GPU passthrough via VFIO

A retrospective note of a multi-weekend project from October 2021 - Feb 2022.


I always needed both Windows and Linux operating systems for various reasons since the beginning of University.

GNU/Linux offers tiling window managers, theming, native Emacs support, and a wonderful ecosystem of terminals, providing comfortable developement environments. It's not the most polished place when you first install it, but you can pretty much customize it to look like anything you want. The only downside is gaming (as of 2021, although Proton is changing the field rapidly) and it's limited integration with popular commercial and academic software.

Windows, on the other hand, is more polished on the surface but just never felt like home. It has intrusive promotions/ads and bundled software/games, aggressive telemetry, and forced updates. However, it works well in organisations such as hospitals and universities with its software ecosystem such as Office, Endnote and other proprietary software. And did I mention that gaming just works?

I tried dual booting on my laptop for a while, but it's never been a satisfying experience. For example, switching between the 2 systems requires a full reboot. Not only it takes time to shut down (and sometimes install updates) but also requires me to close all the apps and files I have opened. This means I have to think twice before switching over each time.

After I started working, I quickly assembled two desktops towers, one runs Windows and the other Linux. This has been a big step up from dual boot, because I can now switch between the two systems easily. The only catch is switching between keyboard and mous. But that was relieved by the built-in KVM in my Dell monitor.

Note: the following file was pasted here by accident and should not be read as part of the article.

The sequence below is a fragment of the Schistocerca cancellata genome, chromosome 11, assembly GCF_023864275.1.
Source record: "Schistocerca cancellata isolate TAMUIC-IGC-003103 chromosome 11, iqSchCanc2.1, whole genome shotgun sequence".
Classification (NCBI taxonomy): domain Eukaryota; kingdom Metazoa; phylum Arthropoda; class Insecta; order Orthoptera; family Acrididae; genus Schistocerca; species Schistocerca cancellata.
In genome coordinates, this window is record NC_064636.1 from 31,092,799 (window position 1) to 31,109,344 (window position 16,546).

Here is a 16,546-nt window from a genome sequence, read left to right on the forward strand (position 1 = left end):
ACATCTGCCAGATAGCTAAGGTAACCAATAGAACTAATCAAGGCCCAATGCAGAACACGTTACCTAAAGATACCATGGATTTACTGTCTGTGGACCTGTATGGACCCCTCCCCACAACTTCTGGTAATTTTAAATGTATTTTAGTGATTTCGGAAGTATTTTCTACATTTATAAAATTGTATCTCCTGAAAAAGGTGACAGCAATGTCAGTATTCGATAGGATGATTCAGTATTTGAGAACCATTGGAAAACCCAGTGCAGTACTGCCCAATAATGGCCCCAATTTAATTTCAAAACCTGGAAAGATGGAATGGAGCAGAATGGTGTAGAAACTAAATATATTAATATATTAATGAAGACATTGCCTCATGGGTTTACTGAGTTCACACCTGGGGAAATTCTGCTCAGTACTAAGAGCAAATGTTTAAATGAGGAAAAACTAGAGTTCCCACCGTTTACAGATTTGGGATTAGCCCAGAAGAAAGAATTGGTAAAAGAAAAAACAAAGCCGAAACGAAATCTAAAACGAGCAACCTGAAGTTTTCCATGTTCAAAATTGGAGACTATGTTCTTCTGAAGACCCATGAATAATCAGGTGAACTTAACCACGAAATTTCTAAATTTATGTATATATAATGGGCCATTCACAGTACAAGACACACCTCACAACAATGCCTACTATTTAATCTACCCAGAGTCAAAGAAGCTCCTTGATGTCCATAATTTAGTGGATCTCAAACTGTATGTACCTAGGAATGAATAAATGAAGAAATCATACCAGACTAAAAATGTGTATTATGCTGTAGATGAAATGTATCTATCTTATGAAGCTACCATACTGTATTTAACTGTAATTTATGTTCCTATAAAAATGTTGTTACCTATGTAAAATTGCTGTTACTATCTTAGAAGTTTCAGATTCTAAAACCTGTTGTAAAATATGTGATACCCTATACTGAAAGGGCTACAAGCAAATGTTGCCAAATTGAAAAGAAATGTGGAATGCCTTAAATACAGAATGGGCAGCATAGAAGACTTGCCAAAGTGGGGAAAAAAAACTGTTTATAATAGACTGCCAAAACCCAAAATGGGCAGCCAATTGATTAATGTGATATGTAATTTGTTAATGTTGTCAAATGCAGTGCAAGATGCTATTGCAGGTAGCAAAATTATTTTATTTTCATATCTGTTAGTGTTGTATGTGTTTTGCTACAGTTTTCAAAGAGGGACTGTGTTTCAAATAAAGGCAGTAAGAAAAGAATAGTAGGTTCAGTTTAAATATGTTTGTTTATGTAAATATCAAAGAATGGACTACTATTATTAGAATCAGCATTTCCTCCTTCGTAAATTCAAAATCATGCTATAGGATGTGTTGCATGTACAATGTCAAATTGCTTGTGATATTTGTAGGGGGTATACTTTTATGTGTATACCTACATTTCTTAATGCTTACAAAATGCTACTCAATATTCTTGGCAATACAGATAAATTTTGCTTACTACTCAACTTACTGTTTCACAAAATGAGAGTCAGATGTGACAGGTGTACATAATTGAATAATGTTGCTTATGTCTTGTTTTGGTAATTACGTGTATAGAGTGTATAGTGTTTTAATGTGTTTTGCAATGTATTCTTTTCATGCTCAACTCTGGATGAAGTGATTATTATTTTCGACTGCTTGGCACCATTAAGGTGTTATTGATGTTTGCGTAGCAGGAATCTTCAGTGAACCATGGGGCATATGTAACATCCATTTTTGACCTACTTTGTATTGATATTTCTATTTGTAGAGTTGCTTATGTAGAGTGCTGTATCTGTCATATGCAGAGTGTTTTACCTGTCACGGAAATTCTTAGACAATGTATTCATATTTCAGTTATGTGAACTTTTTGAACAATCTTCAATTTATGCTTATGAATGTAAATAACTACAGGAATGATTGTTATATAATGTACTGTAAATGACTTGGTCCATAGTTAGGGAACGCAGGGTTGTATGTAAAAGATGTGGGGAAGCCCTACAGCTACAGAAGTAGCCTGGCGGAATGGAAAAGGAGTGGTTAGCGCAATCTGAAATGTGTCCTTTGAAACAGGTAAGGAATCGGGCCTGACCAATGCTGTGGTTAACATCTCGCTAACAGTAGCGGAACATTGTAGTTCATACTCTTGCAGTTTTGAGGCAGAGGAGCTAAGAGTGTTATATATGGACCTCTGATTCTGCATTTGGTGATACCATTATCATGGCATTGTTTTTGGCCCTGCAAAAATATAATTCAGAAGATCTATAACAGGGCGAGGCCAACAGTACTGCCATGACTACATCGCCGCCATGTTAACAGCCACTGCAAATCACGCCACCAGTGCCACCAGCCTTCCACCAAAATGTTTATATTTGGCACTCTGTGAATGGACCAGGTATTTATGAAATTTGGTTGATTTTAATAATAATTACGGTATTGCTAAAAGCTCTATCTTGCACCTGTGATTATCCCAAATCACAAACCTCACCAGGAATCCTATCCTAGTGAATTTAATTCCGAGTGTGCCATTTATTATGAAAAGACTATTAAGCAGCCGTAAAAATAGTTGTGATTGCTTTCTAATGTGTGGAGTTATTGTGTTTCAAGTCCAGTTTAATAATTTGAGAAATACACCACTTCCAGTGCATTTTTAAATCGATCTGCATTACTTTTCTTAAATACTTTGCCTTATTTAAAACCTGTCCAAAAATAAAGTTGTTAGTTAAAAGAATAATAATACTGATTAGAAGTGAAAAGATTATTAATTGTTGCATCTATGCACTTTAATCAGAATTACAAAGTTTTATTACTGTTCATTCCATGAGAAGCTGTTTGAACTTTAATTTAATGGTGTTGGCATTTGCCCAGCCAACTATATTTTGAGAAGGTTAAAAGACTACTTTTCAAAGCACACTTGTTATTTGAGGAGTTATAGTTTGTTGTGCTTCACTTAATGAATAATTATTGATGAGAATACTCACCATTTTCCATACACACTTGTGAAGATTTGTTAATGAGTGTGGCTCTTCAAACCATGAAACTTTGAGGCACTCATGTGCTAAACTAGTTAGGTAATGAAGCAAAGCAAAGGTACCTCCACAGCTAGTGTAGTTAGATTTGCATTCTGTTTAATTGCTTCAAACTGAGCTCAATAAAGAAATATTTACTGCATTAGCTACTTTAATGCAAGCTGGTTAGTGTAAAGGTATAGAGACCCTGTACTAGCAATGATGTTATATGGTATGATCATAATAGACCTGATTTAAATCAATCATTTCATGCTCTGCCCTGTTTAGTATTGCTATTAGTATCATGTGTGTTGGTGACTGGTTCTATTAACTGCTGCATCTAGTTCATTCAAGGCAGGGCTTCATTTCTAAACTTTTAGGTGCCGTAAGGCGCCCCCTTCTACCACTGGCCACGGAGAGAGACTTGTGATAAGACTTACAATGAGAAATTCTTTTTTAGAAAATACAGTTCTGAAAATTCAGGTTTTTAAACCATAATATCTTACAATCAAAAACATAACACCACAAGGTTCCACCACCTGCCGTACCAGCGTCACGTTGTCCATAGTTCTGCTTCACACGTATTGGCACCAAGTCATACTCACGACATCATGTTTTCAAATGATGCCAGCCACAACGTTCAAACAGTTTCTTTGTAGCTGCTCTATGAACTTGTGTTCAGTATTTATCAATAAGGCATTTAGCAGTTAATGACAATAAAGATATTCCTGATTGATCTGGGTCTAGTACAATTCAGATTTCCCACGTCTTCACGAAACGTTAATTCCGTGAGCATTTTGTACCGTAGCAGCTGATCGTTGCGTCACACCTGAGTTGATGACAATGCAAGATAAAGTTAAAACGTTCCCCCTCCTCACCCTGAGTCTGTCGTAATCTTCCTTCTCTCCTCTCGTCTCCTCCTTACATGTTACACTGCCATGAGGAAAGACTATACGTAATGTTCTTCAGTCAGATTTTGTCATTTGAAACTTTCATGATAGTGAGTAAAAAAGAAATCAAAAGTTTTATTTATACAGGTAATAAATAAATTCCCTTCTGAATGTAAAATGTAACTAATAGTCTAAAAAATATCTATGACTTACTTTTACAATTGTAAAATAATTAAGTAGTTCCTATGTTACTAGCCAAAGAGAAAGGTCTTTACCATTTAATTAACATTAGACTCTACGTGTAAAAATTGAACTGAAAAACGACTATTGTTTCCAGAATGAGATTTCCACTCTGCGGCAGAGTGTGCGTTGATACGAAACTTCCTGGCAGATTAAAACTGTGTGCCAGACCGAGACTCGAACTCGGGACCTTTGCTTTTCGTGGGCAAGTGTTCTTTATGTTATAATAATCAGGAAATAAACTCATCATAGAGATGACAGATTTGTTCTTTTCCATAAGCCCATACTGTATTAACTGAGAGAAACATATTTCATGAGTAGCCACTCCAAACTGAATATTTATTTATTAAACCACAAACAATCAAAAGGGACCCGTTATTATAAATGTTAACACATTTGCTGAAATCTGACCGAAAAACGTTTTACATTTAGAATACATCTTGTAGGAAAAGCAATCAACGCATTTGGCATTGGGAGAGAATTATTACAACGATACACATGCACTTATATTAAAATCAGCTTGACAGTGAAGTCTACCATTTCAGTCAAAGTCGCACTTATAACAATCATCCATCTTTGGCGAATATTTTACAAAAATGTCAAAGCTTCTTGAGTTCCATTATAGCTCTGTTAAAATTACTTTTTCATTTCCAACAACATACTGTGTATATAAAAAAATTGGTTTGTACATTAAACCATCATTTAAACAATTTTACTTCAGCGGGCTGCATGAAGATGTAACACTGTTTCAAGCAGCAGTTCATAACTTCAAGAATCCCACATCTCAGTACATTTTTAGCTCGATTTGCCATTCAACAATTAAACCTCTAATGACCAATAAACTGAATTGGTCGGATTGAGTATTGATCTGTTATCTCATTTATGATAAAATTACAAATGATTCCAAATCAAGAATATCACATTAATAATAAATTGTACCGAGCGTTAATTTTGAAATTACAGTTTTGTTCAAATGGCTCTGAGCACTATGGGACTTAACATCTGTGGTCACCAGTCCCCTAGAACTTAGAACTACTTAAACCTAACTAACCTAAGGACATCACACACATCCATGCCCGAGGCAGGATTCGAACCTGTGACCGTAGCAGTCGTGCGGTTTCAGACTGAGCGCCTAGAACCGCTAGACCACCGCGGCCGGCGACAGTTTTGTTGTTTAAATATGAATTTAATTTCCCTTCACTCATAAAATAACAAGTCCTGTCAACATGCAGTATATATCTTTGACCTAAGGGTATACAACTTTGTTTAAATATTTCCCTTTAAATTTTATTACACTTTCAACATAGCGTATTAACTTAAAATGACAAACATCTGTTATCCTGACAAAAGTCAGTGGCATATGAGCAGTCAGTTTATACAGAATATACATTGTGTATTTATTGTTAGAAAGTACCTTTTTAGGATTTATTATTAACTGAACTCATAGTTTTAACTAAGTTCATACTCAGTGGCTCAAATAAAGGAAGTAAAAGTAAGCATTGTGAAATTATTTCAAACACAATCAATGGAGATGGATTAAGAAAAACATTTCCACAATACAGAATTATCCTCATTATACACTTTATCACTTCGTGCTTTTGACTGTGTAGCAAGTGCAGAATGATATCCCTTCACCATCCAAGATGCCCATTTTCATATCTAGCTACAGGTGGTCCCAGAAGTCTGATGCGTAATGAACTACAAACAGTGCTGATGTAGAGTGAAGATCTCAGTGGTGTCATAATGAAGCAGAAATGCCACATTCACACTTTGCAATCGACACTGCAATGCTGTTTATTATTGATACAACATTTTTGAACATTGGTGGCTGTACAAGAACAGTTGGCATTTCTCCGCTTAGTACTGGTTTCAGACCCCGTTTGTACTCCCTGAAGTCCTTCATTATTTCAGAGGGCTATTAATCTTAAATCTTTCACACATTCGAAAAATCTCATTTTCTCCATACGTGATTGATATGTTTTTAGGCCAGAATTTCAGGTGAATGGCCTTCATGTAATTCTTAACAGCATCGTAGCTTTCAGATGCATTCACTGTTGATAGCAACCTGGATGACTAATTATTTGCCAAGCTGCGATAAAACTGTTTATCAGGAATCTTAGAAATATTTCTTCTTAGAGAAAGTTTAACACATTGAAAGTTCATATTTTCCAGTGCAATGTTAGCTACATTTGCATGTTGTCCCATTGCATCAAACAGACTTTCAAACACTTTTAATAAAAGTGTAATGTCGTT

There are still minor issues, though. For example, there's a bug with the windows box, that the KVM constantly disconnects and reconnects my USB hub after each switching from Linux. Also, having two boxes under the desk can be quite noisy, espcially when the Windows box was a few years older (couldn't afford good fans initially).

Then I tried virtual machines with solutions such as Virtualbox and VMware. They are really good CPU-wise, except for the heavy graphics performance penalty with emulated GPU.

There is one last solution I have yet to try, that is called "VFIO GPU passthrough". It is where the guest operating system runs in a virtual machine, but with the graphics performance of a native computer. I actually first attempted this with a single GPU (a second hand Radeon HD 7950 with a broken fan) in 2016 on Arch Linux, but failed despite multiple weekends of tinkering.

I reckon it's worth giving it another try 5 years later, when the documentation and technology support is far more mature.

My goals are:

  • Seamless switching between Linux and Windows
  • High graphics performance on Windows, enough for gaming
  • Single computer with minimal interruption to switch



CPU Ryzen 5950
Motherboard Asus Dark Hero X570
Ram 64 GB
Host storage Samsung 980Pro 1T
Guest storage Samsung 960Pro 1T
GPU (host) RX 5700XT
GPU (guest) GTX 1070ti
Display 1 Dell 4k
Display 2 Dell 2k


  • Host: KDE Neon (Ubuntu 20.04 LTS)
  • Guest: Windows 10
  • Enable UEFI options for Amd-V and IOMMU
  • Add various kernel parameters on Grub2
  • Install qemu, kvm, libvirt, vir-manager
  • Install guest additions

    • VirtIO guest tools for better performing drivers
    • Spice guest tools for mouse, keyboard, clipboard and sound



  • I just passed through one of my two ethernet ports on the motherboard
  • Added a built-in bridge just-in-case

Input devices (uvdev)

Add uvdev rules

  • How to add uvdev rules
  • Permission issues to /dev/input/by-id/ (very common problem)

    • Add user to group: input
    • Add ACL rules and change user/group to root in qemu.conf
    • Modify AppArmour rules

Passthrough USB controllers

  • The USB port and id map in the post was very helpful
  • Passed 2 usb controllers for windows including the USB hub